Informal Opinion Number: 2021-12

Adoption Date: 2021

Rules: 4-1.6; 4-1.1, 4-1.3, 4-1.4; 4-5.1; 4-5.3; 6.01
Client-Lawyer Relationship
Law Firms and Associations
Annual Enrollment Fee and Statement
Confidentiality of Information
Responsibilities of Partners, Managers, and Supervisory Lawyers
Responsibilities Regarding Nonlawyer Assistants
Subject: Competence; Confidentiality; Supervision of Nonlawyers
Summary: virtual practice

Question 1:
Missouri licensed lawyer asks if it is permissible to practice in Missouri from a virtual office, or is a physical office is required?

Answer 1: A physical office, (i.e. a brick-and-mortar building), is not required for a Missouri licensed lawyer to practice law in Missouri from a virtual office. Rule 6.01(b)(1) requires, among other information, for a Missouri lawyer to register “[t]he lawyer’s current mailing address and e-mail address.” That mailing address may be an office, home, post office box, or similar location, so long as it is a place where the lawyer regularly receives mail. See Informal Opinions 950069 (practicing from a home office); 990213 (practicing from a mobile office).

Question 2: Missouri licensed lawyer asks if there are additional ethical considerations when practicing virtually?

Answer 2: The Missouri Rules of Professional Conduct apply equally to lawyers whether practicing virtually or in a physical office. Some ethical considerations include taking steps to ensure competence in using technology as provided in Comment [6] to Rule 4-1.1, continuing to ensure diligence in accordance with Rule 4-1.3, and maintaining regular client communication as required by Rule 4-1.4. Missouri Lawyers are still required to maintain confidentiality of clients’ information and “make reasonable efforts to prevent the inadvertent or unauthorized disclosure of, or unauthorized access to, information relating to the representation of the client.” Rule 4-1.6. Comment [15] to Rule 4-1.6 provides guidance that lawyers are required to act competently to safeguard client information from: (1) unauthorized access by third parties; (2) inadvertent or unauthorized disclosure by the lawyer or other persons who are participating in the representation of the client; (3) and/or inadvertent or unauthorized disclosure by those who are subject to the lawyer’s supervision. Comment [15] to Rule 4-1.6 further provides factors to be considered in determining reasonable efforts to prevent such unauthorized access or disclosure, including, but not limited to, “the sensitivity of the information, the likelihood of disclosure if additional safeguards are not employed, the cost of employing additional safeguards, the difficulty of implementing the safeguards, and the extent to which the safeguards adversely affect the lawyer’s ability to represent clients (e.g., by making a device or important piece of software excessively difficult to use).” Further, Comment [16] to Rule 4-1.6 provides guidance on a lawyer’s reasonable precautions to take when transmitting confidential client information, including “the sensitivity of the information and the extent to which the privacy of the communication is protected by law or by a confidentiality agreement.” Finally, lawyers should also pay extra attention to supervisory responsibilities over other lawyers in the firm as required by Rule 4-5.1, and nonlawyers, including vendors, as required by Rule 4-5.3. See Informal Opinion 2021-03 (supervision of vendor engaged for shredding services); Informal Opinion 2018-09 (use of cloud computing).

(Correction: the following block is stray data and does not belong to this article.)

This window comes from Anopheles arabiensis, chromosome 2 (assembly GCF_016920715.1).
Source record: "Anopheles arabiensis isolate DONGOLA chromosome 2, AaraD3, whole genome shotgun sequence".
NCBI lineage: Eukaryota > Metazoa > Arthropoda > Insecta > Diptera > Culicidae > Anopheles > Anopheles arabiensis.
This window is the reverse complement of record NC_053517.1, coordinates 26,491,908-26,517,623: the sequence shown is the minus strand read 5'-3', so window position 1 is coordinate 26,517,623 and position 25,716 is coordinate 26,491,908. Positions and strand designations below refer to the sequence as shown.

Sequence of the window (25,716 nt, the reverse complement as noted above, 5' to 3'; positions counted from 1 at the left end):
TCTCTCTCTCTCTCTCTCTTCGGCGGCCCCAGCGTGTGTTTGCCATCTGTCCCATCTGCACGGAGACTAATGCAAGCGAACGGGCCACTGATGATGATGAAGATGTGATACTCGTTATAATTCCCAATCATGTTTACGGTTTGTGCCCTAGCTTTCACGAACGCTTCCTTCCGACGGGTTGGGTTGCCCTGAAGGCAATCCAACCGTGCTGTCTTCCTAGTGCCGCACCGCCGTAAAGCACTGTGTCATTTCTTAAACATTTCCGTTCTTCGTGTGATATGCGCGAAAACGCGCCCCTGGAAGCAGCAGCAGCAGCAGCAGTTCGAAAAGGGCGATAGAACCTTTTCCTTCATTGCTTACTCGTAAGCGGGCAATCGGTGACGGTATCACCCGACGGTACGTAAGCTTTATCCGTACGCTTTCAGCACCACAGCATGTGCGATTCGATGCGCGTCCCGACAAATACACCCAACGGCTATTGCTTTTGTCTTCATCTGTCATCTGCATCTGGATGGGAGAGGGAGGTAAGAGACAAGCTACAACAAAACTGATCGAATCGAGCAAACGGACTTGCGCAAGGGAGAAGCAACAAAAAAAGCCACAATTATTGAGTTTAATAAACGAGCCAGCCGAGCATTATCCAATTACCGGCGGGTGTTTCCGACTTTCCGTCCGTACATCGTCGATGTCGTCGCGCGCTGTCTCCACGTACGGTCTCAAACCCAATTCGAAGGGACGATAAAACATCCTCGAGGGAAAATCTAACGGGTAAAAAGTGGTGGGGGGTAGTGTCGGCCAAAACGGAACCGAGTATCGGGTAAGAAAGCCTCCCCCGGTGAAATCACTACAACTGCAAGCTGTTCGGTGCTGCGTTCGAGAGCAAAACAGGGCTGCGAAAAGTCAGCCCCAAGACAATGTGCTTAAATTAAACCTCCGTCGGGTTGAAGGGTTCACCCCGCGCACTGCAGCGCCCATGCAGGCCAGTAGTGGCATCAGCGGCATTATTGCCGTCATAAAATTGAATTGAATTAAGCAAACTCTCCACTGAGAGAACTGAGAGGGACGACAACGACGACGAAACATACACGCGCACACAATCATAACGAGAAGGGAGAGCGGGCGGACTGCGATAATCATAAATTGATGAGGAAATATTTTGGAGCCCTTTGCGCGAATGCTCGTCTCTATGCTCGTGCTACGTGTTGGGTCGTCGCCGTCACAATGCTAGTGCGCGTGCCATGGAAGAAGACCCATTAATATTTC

Informal Opinions are ethics advisory opinions issued by the Office of Legal Ethics Counsel to members of the Bar about Rule 4 (Rules of Professional Conduct), Rule 5 (Complaints and Proceedings Thereon), and Rule 6 (Fees to Practice Law) pursuant to Missouri Supreme Court Rule 5.30(c). Written summaries of select Informal Opinions are published for informational purposes as determined by the Advisory Committee of the Supreme Court of Missouri pursuant to Rule 5.30(c). Informal opinion summaries are advisory in nature and are not binding. These opinions are published as an educational service and do not constitute legal advice.

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